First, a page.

Writers, Archives, Libraries and Sociability 1400-1660
Edited By Claire Bartram
This volume explores the writing practices and book collections of a range of individuals in early modern Kent including monks, a mariner and an apothecary as well as members of the gentry and clergy and urban administrators. In a county with ready access to metropolitan, courtly and continental influences, a vibrant provincial book culture flourished, in which literacy was prized and book ownership widespread. Reinforcing the important social role played by the literate and revealing something of their creative potential, the essays gathered here also uncover an appetite for debate, reflected in the books owned, lent, written and published by the Kentish in the period covered. Underpinning all of this is an enduring culture of sociability, centred around the book as an object to be shared.
Interdisciplinary in approach, this collection brings together specialists in the history of the book, literary scholars, social historians and librarians to explore the nature of authorship and the dynamics of the market for print and manuscript books outside London. It demonstrates the rich potential of regional archival study to extend our understanding of medieval and early modern literature.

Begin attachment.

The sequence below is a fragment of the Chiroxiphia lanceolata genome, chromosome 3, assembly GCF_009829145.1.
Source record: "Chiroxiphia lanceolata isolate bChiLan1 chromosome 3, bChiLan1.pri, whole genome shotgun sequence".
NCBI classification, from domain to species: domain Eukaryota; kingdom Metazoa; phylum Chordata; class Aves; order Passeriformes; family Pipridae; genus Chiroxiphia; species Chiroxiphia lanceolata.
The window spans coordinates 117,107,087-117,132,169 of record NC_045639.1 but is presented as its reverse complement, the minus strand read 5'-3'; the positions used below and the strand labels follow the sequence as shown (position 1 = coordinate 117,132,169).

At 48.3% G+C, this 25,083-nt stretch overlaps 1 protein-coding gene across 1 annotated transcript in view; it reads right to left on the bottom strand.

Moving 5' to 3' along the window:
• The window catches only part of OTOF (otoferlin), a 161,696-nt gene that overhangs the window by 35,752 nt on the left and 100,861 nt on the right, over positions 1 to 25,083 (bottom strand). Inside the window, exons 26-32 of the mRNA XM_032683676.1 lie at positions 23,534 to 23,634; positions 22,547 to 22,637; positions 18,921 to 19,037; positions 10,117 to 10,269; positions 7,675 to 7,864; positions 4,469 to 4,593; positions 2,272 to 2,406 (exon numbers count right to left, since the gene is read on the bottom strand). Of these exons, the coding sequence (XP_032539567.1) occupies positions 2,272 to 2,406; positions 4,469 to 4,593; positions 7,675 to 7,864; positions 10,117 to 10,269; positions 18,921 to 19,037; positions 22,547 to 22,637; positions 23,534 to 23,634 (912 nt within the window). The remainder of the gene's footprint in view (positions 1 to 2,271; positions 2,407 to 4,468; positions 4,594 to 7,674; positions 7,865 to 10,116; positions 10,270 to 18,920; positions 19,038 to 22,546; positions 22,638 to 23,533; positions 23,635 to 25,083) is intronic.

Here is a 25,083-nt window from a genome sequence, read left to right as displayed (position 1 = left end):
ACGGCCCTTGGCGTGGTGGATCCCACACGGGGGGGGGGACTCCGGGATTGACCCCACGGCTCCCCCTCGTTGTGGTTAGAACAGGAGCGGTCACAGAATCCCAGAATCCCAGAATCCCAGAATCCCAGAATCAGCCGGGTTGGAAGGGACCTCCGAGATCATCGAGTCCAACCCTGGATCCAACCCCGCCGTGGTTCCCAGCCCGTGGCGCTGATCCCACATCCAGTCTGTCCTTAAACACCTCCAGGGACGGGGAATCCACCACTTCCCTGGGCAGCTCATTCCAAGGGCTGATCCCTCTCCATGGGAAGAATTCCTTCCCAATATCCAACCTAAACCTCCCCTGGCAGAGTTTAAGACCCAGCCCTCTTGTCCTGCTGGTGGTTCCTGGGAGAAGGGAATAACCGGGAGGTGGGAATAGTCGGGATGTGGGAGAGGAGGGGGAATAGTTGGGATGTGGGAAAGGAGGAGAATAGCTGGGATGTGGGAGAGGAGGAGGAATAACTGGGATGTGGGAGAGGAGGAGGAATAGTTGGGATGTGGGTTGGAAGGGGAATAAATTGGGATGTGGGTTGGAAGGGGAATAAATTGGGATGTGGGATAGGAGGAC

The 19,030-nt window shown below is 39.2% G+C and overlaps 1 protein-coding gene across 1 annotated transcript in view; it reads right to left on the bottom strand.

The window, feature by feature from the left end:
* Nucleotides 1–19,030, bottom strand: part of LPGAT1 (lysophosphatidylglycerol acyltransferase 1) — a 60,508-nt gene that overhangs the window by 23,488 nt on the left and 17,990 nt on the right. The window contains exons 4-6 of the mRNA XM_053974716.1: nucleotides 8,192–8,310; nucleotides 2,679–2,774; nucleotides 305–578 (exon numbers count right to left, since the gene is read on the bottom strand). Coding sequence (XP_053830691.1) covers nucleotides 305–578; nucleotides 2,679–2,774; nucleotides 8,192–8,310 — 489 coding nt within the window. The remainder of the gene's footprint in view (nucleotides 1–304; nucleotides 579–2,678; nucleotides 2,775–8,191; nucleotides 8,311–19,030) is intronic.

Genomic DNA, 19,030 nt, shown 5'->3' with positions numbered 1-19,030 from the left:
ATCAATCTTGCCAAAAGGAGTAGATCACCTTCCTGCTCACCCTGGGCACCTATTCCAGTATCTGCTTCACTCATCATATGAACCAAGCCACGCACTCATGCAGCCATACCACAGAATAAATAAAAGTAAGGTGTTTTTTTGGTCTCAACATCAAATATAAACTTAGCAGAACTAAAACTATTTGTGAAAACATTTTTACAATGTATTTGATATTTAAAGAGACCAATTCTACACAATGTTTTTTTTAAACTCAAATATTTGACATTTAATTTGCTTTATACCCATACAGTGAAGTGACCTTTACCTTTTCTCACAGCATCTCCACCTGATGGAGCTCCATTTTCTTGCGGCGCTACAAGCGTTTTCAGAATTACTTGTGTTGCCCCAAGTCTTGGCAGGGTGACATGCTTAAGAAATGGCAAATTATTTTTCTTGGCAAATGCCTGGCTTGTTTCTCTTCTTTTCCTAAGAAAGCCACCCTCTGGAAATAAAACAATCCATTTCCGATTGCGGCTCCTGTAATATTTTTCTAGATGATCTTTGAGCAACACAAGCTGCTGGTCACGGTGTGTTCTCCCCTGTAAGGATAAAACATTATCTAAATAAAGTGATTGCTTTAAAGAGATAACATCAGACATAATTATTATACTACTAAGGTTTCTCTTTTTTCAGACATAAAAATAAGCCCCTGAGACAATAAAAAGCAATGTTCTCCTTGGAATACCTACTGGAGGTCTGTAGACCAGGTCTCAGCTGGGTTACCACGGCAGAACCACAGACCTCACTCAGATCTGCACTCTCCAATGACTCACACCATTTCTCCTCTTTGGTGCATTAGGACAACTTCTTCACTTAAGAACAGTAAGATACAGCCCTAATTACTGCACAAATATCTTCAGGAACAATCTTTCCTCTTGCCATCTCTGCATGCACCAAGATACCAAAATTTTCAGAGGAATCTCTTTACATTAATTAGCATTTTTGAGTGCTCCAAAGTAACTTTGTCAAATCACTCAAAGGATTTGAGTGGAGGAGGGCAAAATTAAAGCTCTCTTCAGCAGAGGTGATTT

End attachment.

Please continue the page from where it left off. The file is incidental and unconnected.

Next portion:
6 Book Printing and Protestant Reform in Reformation Canterbury, 1532–1556
Canterbury was one of the very few English cities outside London to have maintained a printing press for any significant amount of time during the first half of the sixteenth century. In the past the press has principally been studied through its links to John Twyne, Canterbury’s resident bibliophile and prominent member of the city’s ruling class, or as a signifier of emergent religious division within Canterbury itself. Examining a cross-section of this press’s output, this chapter re-evaluates claims that characterised the press as radical and considers its place in the cultural and intellectual fabric of Reformation experience in East Kent.
The link between the printing press and narratives of intellectual and cultural progress dates back to histories nearly contemporary to Gutenberg himself. As early as the end of the fifteenth century, the reform-minded Benedictine abbot Johannes Trithemius described printing as a ‘marvellous’ art with the potential to revolutionise monastic learning; half a century later the French philosopher Jean Bodin claimed that printing alone had surpassed ‘all the discoveries of the ancients’.1 In a similar fashion, early advocates for reformed religion seized the chance to ally printed words and images with the history of the Protestant movement. Writing in 1542, Johann Sleidan, one of the earliest historians of the German Reformation, hailed the ‘marvellous new and subtle art’ of printing that had liberated ‘German eyes’ ←157 | 158→from their ‘former blindness’.2 In a similar vein, the English Protestant martyrologist John Foxe deemed the...
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